[T]he Soviets developed the concept of deep battle and by 1936 it had become part of the Red Army Field Regulations. Deep operations had two phases: the tactical deep battle, followed by the exploitation of tactical success, known as the conduct of deep battle operations. Deep battle envisaged the breaking of the enemy’s forward defenses, or tactical zones, through combined arms assaults, which would be followed up by fresh uncommitted mobile operational reserves sent to exploit the strategic depth of an enemy front. The goal of a deep operation was to inflict a decisive strategic defeat on the enemy’s logistical abilities and render the defence of their front more difficult, impossible—or, indeed, irrelevant. Unlike most other doctrines, deep battle stressed combined arms cooperation at all levels: strategic, operational, and tactical.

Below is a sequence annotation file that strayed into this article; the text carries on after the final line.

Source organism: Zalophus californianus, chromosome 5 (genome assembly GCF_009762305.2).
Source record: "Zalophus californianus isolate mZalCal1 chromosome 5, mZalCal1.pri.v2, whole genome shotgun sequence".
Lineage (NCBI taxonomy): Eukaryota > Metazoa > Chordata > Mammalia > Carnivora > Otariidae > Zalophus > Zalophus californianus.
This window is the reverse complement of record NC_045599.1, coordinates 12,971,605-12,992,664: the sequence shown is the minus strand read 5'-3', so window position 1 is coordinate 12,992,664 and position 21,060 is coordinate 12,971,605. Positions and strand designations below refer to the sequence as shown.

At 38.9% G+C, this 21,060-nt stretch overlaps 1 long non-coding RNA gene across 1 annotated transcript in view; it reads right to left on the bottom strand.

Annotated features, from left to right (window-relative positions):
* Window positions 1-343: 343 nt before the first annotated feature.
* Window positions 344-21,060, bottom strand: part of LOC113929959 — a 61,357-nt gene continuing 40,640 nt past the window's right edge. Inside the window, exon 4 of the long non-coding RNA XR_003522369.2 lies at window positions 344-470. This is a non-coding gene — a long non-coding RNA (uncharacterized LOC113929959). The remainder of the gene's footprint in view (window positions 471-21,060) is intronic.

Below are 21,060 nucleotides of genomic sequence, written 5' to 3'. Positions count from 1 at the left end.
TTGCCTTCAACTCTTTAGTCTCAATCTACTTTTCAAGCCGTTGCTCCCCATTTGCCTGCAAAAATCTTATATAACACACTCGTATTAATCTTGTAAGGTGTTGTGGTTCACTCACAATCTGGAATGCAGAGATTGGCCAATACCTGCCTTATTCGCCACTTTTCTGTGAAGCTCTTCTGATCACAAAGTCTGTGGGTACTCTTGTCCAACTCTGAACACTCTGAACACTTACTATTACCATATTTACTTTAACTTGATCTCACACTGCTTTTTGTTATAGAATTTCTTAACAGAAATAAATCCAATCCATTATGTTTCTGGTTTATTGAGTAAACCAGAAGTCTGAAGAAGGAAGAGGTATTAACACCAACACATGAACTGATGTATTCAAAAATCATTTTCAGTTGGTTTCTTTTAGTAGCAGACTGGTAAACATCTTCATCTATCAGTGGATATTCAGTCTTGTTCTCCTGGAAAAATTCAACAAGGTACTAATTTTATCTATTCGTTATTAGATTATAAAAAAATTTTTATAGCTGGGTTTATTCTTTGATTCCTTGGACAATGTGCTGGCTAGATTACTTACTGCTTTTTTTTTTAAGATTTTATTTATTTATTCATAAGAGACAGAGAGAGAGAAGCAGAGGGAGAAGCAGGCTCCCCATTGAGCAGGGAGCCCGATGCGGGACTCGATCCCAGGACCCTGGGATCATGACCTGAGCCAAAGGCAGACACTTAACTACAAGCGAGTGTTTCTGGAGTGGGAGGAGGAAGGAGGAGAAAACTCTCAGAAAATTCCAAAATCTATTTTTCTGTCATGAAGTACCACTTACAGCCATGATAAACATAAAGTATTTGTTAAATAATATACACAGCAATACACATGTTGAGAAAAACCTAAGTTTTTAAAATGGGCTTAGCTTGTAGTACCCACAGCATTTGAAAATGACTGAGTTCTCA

The Syrian army will pursue the fleeing jihadis along the M5 highway with a strong armored forces upfront and under the bombing cover of the airforce. Defended towns along the road can be enveloped from east and west, surrounded, and left to the following infantry for clean up. The run must not stop at least until the forces reach Saraquib at the merging of the M4 and M5 highway. The tactical deep battle can then be further developed to recover all of Idlib governorate.
To support the push from the south additional fronts must be opened west of Aleppo along the M5 and from Latakia in the west along the M4 highway through Jish ash Shugur and on to Saraqib. The battle to breach the frontline in Latakia has been ongoing for some time but a decisive breakthrough has yet to be achieved.
The recovery of the M4 and M5 highways is of uttermost importance for the Syrian economy. Syria, Russia and Iran should resist all calls from the U.S. and Turkey to stop their campaign before that job is done.
Source: Moon of Alabama